U. of Michigan Alters Admissions Use of Race

By GREG WINTER
The New York Times
August 29, 2003

The University of Michigan unveiled an admissions policy yesterday that preserves affirmative action but applies it less strictly, without assigning any numerical advantage, or extra points, to minority applicants.

The new approach, a response to the Supreme Court's decisions spelling out how race may be used in admissions, will bring the university in line with the bulk of smaller, selective colleges nationwide. It may also serve as a model for how other public universities can seek to create diverse campuses in a constitutionally permissible — though significantly more expensive — way.

For Michigan, the costs of the admissions process should rise by $1.5 million to $2 million, or more than 33 percent. It takes effect this fall.

"Our fundamental values haven't changed," Mary Sue Coleman, president of the university, said in a statement in Ann Arbor. "We believe that in order to create a dynamic learning environment for all our students, we must bring together students who are highly qualified academically and who represent a wide range of backgrounds and experiences."

When the Supreme Court affirmed in June the right of colleges to consider race in admissions, it rejected the use of a strict point system to do so, stripping away a tool some public universities have employed to sift through tens of thousands of applications. The problem with such an approach, the court found, is that for some applicants it can turn race into the decisive factor, instead of just one of many.

In response, Michigan has eliminated its point system, whether for judging academics, extracurricular activities, alumni connections or anything else. Instead, it says, it will peer more deeply into the unique circumstances of each student, making academics the priority while treating all other factors, including race, on a more or less equal footing.

In the language of college admissions, the approach is called a "holistic review," and the university will have to hire more than 20 additional application readers and counselors, though it says the extra money is well spent.

"This is the lifeblood of the institution," said Paul N. Courant, the university provost, emphasizing that the new policy should achieve the same racial diversity as its predecessor, and perhaps more economic diversity as well. He added, "There is nothing duller than a classroom of people whose backgrounds and training are identical."

On the same day it rejected Michigan's undergraduate admissions policy by 6 to 3, the Supreme Court upheld the more holistic approach of the university's law school in a 5-to-4 vote, saying, "Diversity is essential to its educational mission."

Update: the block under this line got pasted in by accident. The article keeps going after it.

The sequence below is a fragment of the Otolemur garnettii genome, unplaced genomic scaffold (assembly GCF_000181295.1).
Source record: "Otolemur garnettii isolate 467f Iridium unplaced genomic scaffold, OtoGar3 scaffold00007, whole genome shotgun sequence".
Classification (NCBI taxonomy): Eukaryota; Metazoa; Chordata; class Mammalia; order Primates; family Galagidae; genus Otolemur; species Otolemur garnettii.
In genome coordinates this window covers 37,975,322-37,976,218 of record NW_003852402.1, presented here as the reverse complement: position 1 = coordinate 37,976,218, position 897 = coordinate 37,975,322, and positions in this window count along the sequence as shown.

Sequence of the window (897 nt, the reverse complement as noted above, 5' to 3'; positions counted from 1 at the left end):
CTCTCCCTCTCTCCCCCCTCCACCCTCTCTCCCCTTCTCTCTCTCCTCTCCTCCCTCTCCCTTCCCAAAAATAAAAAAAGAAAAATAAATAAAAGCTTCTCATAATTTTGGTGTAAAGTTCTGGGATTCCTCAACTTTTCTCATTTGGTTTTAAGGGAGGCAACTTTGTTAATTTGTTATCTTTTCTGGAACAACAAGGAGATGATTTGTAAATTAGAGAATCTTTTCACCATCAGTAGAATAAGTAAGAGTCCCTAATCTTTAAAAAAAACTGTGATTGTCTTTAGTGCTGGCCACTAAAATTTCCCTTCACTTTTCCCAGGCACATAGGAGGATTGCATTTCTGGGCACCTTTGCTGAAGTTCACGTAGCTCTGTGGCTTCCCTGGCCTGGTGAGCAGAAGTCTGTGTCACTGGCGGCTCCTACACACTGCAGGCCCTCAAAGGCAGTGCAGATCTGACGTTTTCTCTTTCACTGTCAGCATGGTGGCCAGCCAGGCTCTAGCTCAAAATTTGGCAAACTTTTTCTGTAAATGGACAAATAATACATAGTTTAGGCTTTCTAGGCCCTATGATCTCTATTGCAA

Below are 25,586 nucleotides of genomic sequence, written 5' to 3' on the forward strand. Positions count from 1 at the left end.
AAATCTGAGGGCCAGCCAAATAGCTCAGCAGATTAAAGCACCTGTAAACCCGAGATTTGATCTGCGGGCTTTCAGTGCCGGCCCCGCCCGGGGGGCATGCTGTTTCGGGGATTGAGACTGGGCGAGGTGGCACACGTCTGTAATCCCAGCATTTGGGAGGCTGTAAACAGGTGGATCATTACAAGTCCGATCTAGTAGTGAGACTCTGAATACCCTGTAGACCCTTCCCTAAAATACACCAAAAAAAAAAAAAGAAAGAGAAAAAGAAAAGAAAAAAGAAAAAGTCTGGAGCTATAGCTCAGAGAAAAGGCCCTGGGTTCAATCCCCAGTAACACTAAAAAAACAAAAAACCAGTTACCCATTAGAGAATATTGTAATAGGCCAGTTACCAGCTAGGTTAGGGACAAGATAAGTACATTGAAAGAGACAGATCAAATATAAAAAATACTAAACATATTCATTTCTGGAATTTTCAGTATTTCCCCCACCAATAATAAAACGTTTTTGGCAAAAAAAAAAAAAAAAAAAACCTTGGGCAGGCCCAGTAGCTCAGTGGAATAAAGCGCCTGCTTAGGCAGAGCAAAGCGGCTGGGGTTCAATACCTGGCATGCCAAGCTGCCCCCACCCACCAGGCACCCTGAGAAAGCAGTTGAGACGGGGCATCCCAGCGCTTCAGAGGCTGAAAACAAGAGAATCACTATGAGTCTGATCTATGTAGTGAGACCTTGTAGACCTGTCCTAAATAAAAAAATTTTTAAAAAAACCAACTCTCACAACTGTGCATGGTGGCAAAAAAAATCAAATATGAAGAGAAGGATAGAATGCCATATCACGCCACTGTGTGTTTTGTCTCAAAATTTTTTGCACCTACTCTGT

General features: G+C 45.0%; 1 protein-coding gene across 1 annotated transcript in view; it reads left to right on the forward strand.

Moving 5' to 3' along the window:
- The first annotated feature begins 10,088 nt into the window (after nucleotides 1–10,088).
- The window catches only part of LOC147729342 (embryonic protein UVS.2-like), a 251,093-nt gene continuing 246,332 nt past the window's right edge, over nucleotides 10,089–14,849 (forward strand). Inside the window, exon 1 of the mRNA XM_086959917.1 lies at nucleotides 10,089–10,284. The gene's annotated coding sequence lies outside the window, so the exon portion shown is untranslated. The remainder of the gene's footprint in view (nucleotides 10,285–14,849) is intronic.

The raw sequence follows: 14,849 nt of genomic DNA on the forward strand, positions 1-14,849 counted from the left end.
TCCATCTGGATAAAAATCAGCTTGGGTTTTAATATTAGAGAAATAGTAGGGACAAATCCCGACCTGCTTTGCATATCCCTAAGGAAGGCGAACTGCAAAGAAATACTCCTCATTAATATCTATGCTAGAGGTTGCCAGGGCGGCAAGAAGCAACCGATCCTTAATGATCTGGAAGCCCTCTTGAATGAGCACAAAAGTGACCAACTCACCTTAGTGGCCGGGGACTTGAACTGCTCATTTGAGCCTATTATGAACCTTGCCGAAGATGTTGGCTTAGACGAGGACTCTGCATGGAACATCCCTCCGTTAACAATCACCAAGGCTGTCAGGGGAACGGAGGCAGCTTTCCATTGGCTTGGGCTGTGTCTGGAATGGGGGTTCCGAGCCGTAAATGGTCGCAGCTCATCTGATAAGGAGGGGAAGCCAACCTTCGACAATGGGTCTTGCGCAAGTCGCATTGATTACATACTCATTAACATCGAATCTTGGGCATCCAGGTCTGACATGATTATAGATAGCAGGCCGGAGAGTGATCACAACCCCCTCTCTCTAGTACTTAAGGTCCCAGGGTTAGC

In a briefing yesterday, Michigan's lawyers said they were confident that the new undergraduate policy was constitutionally sound because it essentially duplicated the law school's sanctioned approach.

Michigan's opponents in the Supreme Court case agreed that the new policy adhered to the court's decision, which called for "individualized consideration" of the many traits that "contribute to the unique setting of higher education." But while the plaintiffs' lawyers said they had no immediate plans to challenge Michigan's new approach, they said its implementation would be closely watched.

"The devil is in the details," said Curt Levey, director of legal affairs at the Center for Individual Rights in Washington, which represented the plaintiffs in the case. "The wording is good, but we're going to be monitoring to see how big a role race plays. They say they're going to do a holistic review, but we're going to be looking to see if they automatically put race above other factors."

Other opponents were more critical. In Sacramento, Justin Jones, policy director for the American Civil Rights Coalition, which has vowed to place an initiative eliminating state-sponsored affirmative action on the Michigan ballot next year, called the new policy "as shameful and as belittling" as the old one.

Though it still asks openly about race, the new application is longer, seeking more essays from students and more information from high schools. Mr. Courant speculated that "we'll know more about these students than any other class."

Without points, though, some amount of personal bias is inevitable, educators said.

"In essence, it becomes a more subjective review," said Mabel G. Freeman, assistant vice president for undergraduate admissions at Ohio State University, in Columbus. Her office also used points until this summer. Doing away with that system will take "more staff, more readers and more money," Ms. Freeman said, though she is not sure how much more.

Defenders of affirmative action applauded the willingness to increase admissions budgets when extra state dollars are scarce.

Christopher Edley Jr., a Harvard law professor who served as special counsel to President Bill Clinton's review of affirmative action in the 1990's, said, "It's a very visible symbol to cautious institutions that there is a way to stay the course and that they need not cower in the face of continuing litigation or political threats."